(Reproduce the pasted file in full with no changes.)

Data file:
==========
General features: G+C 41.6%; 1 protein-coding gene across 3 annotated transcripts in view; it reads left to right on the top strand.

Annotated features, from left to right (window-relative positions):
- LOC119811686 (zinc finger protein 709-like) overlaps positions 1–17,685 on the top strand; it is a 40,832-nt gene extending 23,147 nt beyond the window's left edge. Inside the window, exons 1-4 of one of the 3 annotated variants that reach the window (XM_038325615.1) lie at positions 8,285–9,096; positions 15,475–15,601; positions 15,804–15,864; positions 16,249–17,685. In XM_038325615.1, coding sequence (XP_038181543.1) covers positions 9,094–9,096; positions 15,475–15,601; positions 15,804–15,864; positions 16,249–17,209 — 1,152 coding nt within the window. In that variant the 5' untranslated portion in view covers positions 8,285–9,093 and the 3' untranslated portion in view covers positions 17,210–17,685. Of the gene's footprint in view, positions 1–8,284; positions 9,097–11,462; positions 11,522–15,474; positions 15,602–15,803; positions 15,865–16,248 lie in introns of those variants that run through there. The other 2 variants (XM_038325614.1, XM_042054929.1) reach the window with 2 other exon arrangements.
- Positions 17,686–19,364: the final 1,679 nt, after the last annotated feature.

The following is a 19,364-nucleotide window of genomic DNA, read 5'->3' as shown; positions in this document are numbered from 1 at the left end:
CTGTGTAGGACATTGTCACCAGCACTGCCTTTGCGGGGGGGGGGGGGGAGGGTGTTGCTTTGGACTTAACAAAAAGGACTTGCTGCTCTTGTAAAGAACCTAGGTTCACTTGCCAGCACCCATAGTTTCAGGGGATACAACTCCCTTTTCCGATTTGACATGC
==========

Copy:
General features: G+C 41.6%; 1 protein-coding gene across 3 annotated transcripts in view; it reads left to right on the top strand.

Annotated features, from left to right (window-relative positions):
- LOC119811686 (zinc finger protein 709-like) overlaps positions 1–17,685 on the top strand; it is a 40,832-nt gene extending 23,147 nt beyond the window's left edge. Inside the window, exons 1-4 of one of the 3 annotated variants that reach the window (XM_038325615.1) lie at positions 8,285–9,096; positions 15,475–15,601; positions 15,804–15,864; positions 16,249–17,685. In XM_038325615.1, coding sequence (XP_038181543.1) covers positions 9,094–9,096; positions 15,475–15,601; positions 15,804–15,864; positions 16,249–17,209 — 1,152 coding nt within the window. In that variant the 5' untranslated portion in view covers positions 8,285–9,093 and the 3' untranslated portion in view covers positions 17,210–17,685. Of the gene's footprint in view, positions 1–8,284; positions 9,097–11,462; positions 11,522–15,474; positions 15,602–15,803; positions 15,865–16,248 lie in introns of those variants that run through there. The other 2 variants (XM_038325614.1, XM_042054929.1) reach the window with 2 other exon arrangements.
- Positions 17,686–19,364: the final 1,679 nt, after the last annotated feature.

The following is a 19,364-nucleotide window of genomic DNA, read 5'->3' as shown; positions in this document are numbered from 1 at the left end:
CTGTGTAGGACATTGTCACCAGCACTGCCTTTGCGGGGGGGGGGGGGGAGGGTGTTGCTTTGGACTTAACAAAAAGGACTTGCTGCTCTTGTAAAGAACCTAGGTTCACTTGCCAGCACCCATAGTTTCAGGGGATACAACTCCCTTTTCCGATTTGACATGC